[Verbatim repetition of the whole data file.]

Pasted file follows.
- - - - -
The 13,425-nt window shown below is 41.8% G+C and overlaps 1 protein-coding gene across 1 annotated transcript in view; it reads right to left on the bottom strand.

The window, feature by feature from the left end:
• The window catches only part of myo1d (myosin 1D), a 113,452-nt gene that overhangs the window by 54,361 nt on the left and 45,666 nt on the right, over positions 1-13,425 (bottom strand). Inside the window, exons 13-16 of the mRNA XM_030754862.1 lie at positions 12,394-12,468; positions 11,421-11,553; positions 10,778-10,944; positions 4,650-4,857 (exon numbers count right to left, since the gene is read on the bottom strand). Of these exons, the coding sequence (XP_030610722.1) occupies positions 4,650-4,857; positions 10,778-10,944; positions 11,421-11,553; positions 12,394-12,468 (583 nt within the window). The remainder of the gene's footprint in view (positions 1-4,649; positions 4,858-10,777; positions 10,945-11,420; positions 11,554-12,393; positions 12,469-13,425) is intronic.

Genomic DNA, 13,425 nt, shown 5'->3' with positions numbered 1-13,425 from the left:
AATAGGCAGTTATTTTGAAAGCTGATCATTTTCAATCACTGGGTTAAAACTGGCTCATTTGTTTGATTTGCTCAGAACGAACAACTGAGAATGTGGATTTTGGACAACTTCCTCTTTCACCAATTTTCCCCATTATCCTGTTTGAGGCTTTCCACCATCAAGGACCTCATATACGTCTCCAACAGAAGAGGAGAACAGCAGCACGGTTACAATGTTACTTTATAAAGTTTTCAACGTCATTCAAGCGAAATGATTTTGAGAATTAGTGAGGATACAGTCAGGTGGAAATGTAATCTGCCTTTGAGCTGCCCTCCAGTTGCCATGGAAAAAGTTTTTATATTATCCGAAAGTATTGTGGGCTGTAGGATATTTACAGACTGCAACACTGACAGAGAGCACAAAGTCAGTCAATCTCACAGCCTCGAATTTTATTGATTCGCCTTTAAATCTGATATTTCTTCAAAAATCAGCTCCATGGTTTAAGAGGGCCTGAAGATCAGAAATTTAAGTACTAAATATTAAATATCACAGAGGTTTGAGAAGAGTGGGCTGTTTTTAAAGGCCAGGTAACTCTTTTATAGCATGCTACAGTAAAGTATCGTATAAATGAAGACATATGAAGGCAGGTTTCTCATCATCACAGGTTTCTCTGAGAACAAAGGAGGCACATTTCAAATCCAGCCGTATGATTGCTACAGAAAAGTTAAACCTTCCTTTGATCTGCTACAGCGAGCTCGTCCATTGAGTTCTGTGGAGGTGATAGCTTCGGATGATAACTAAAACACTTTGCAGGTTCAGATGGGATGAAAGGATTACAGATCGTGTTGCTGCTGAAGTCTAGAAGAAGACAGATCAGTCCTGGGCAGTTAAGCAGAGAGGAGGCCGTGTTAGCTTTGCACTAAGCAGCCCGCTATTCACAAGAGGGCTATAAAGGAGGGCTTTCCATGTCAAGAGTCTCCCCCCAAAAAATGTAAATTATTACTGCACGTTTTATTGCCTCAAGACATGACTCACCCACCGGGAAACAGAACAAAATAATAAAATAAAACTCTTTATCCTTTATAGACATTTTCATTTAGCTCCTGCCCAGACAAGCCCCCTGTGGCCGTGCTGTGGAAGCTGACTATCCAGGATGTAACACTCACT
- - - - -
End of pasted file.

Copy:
The 13,425-nt window shown below is 41.8% G+C and overlaps 1 protein-coding gene across 1 annotated transcript in view; it reads right to left on the bottom strand.

The window, feature by feature from the left end:
• The window catches only part of myo1d (myosin 1D), a 113,452-nt gene that overhangs the window by 54,361 nt on the left and 45,666 nt on the right, over positions 1-13,425 (bottom strand). Inside the window, exons 13-16 of the mRNA XM_030754862.1 lie at positions 12,394-12,468; positions 11,421-11,553; positions 10,778-10,944; positions 4,650-4,857 (exon numbers count right to left, since the gene is read on the bottom strand). Of these exons, the coding sequence (XP_030610722.1) occupies positions 4,650-4,857; positions 10,778-10,944; positions 11,421-11,553; positions 12,394-12,468 (583 nt within the window). The remainder of the gene's footprint in view (positions 1-4,649; positions 4,858-10,777; positions 10,945-11,420; positions 11,554-12,393; positions 12,469-13,425) is intronic.

Genomic DNA, 13,425 nt, shown 5'->3' with positions numbered 1-13,425 from the left:
AATAGGCAGTTATTTTGAAAGCTGATCATTTTCAATCACTGGGTTAAAACTGGCTCATTTGTTTGATTTGCTCAGAACGAACAACTGAGAATGTGGATTTTGGACAACTTCCTCTTTCACCAATTTTCCCCATTATCCTGTTTGAGGCTTTCCACCATCAAGGACCTCATATACGTCTCCAACAGAAGAGGAGAACAGCAGCACGGTTACAATGTTACTTTATAAAGTTTTCAACGTCATTCAAGCGAAATGATTTTGAGAATTAGTGAGGATACAGTCAGGTGGAAATGTAATCTGCCTTTGAGCTGCCCTCCAGTTGCCATGGAAAAAGTTTTTATATTATCCGAAAGTATTGTGGGCTGTAGGATATTTACAGACTGCAACACTGACAGAGAGCACAAAGTCAGTCAATCTCACAGCCTCGAATTTTATTGATTCGCCTTTAAATCTGATATTTCTTCAAAAATCAGCTCCATGGTTTAAGAGGGCCTGAAGATCAGAAATTTAAGTACTAAATATTAAATATCACAGAGGTTTGAGAAGAGTGGGCTGTTTTTAAAGGCCAGGTAACTCTTTTATAGCATGCTACAGTAAAGTATCGTATAAATGAAGACATATGAAGGCAGGTTTCTCATCATCACAGGTTTCTCTGAGAACAAAGGAGGCACATTTCAAATCCAGCCGTATGATTGCTACAGAAAAGTTAAACCTTCCTTTGATCTGCTACAGCGAGCTCGTCCATTGAGTTCTGTGGAGGTGATAGCTTCGGATGATAACTAAAACACTTTGCAGGTTCAGATGGGATGAAAGGATTACAGATCGTGTTGCTGCTGAAGTCTAGAAGAAGACAGATCAGTCCTGGGCAGTTAAGCAGAGAGGAGGCCGTGTTAGCTTTGCACTAAGCAGCCCGCTATTCACAAGAGGGCTATAAAGGAGGGCTTTCCATGTCAAGAGTCTCCCCCCAAAAAATGTAAATTATTACTGCACGTTTTATTGCCTCAAGACATGACTCACCCACCGGGAAACAGAACAAAATAATAAAATAAAACTCTTTATCCTTTATAGACATTTTCATTTAGCTCCTGCCCAGACAAGCCCCCTGTGGCCGTGCTGTGGAAGCTGACTATCCAGGATGTAACACTCACT